Want to post a reply to this topic?
Login or register for an acount to join our online community today!

Will the 4-8-8-4 Union Pacific Big Boy ever return to rails?

  • Actually, there is nothing to debate. It never did happen, because it is mathematically impossible to happen.
  • Dear GP40-2 and all,
    I am searching down where I read or saw the contested statement. I will post here when I have some more information.

    Daniel Parks
  • I found a site with some "Record-breaking locomotives" information. It may be what you are looking for.

    Here is what is says on the Big Boys and its large loads:

    Which was the strongest one?

    The world´s strongest steam engines produced in series were the Big Boys of the Union Pacific Railroad. These mallets with the wheel arrangement 2 D D 2 had a lenght of 40.5 m, weighed 545 tons, provided 6000kW, and had a tractive effort of 609 kN. This was sufficient to tow loads of 4000 tons across the climbing slope of the Sherman pass that had a climb of 4.6 %. A Big Boy was even able to keep going a freight train of 650 freight cars that had a weight of 27000 tons and a length of nearly 10 km (32800 feet), after it had been pushed into motion.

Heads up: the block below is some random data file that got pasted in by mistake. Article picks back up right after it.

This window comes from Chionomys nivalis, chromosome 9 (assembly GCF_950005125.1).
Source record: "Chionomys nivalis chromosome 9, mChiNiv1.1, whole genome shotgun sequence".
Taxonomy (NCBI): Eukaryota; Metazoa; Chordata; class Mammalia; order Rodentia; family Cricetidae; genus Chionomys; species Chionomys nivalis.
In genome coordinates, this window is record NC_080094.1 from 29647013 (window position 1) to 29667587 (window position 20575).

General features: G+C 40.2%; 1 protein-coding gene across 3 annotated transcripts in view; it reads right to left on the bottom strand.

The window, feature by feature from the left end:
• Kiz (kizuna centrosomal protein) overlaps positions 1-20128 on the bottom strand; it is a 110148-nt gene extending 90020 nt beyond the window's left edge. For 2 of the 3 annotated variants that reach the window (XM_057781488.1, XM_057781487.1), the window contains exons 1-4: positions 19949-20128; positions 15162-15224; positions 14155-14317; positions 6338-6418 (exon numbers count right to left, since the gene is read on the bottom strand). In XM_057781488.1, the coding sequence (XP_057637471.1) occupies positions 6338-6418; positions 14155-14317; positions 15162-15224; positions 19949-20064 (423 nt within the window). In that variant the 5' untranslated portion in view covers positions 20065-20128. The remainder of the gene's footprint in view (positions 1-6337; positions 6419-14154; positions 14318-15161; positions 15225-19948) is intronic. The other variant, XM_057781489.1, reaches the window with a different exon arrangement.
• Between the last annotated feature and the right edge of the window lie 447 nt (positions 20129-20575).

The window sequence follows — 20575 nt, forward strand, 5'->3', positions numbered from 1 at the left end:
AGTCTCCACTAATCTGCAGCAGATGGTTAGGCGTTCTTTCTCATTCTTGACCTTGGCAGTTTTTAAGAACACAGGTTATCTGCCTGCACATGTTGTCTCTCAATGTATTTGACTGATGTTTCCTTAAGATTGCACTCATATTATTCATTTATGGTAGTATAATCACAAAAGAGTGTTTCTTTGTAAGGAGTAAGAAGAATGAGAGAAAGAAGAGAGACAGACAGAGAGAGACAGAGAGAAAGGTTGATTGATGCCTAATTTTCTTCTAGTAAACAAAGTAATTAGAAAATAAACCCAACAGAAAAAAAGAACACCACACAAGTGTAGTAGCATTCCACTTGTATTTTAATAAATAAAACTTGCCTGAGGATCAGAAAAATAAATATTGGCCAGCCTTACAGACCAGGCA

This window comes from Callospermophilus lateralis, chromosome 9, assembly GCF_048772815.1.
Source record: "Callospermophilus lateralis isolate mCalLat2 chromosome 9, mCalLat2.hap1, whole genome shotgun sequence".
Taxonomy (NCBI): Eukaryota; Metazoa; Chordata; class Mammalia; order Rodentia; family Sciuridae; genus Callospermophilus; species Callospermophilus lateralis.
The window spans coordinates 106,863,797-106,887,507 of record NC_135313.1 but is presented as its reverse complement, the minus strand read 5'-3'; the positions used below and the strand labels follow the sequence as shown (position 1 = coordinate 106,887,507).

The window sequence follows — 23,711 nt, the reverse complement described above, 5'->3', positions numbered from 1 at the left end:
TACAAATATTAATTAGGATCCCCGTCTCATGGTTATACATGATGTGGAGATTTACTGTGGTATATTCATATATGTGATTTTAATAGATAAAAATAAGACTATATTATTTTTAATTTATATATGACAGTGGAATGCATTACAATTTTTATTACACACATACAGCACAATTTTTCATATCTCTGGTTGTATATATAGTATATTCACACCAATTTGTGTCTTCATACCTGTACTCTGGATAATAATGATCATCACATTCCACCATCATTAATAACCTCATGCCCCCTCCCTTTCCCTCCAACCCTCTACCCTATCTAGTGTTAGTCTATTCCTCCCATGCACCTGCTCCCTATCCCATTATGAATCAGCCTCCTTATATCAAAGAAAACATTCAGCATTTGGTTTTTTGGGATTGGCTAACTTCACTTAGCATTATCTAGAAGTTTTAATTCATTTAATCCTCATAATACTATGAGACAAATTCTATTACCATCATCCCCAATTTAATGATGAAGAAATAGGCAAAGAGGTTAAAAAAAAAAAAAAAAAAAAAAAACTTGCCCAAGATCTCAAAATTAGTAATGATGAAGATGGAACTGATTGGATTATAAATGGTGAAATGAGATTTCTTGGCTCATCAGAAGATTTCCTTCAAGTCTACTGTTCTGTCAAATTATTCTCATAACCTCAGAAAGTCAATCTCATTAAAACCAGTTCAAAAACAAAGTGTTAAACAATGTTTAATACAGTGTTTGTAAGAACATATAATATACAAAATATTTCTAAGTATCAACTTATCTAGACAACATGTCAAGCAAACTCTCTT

Big Boys were not only big and heavy, they also reached a maximum speed of 130 km/h (80 mph) which was extremely extraordinary for a Mallet of this size. On the plain they led freight trains up to 6000 t, but they also pulled 3200-ton-trains across the 8%-slope between Carter and Green River at an average speed of 78 km/h (48 mph). Among these conditions the heavy giants spent approximately 10 tons of coal so that the 28.5 tons of coal (and 90 t of water) in the seven-axle-tender were spent within hardly three hours. Seven of 25 specimens/pieces built by the American Locomotive Company (ALCO) are preserved in museums.